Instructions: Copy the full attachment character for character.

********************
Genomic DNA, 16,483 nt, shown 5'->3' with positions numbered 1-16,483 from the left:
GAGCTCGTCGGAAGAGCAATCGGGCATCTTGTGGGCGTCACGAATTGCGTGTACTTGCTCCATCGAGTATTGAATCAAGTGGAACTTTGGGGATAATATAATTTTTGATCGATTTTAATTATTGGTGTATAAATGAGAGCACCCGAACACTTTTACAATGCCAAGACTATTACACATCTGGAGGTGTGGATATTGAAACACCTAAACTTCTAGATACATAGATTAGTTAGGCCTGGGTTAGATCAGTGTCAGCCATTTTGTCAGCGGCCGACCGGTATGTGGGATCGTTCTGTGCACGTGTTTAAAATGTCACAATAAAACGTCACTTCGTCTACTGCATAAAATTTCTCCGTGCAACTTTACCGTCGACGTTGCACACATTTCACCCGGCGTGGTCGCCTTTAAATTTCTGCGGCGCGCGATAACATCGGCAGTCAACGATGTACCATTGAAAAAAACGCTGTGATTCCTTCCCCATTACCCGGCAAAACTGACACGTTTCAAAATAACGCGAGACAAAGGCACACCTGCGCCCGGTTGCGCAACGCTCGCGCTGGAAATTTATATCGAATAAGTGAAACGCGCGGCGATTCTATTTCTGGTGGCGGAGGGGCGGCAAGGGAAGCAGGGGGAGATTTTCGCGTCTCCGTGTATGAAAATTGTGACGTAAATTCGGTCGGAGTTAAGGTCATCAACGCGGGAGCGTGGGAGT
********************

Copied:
Genomic DNA, 16,483 nt, shown 5'->3' with positions numbered 1-16,483 from the left:
GAGCTCGTCGGAAGAGCAATCGGGCATCTTGTGGGCGTCACGAATTGCGTGTACTTGCTCCATCGAGTATTGAATCAAGTGGAACTTTGGGGATAATATAATTTTTGATCGATTTTAATTATTGGTGTATAAATGAGAGCACCCGAACACTTTTACAATGCCAAGACTATTACACATCTGGAGGTGTGGATATTGAAACACCTAAACTTCTAGATACATAGATTAGTTAGGCCTGGGTTAGATCAGTGTCAGCCATTTTGTCAGCGGCCGACCGGTATGTGGGATCGTTCTGTGCACGTGTTTAAAATGTCACAATAAAACGTCACTTCGTCTACTGCATAAAATTTCTCCGTGCAACTTTACCGTCGACGTTGCACACATTTCACCCGGCGTGGTCGCCTTTAAATTTCTGCGGCGCGCGATAACATCGGCAGTCAACGATGTACCATTGAAAAAAACGCTGTGATTCCTTCCCCATTACCCGGCAAAACTGACACGTTTCAAAATAACGCGAGACAAAGGCACACCTGCGCCCGGTTGCGCAACGCTCGCGCTGGAAATTTATATCGAATAAGTGAAACGCGCGGCGATTCTATTTCTGGTGGCGGAGGGGCGGCAAGGGAAGCAGGGGGAGATTTTCGCGTCTCCGTGTATGAAAATTGTGACGTAAATTCGGTCGGAGTTAAGGTCATCAACGCGGGAGCGTGGGAGT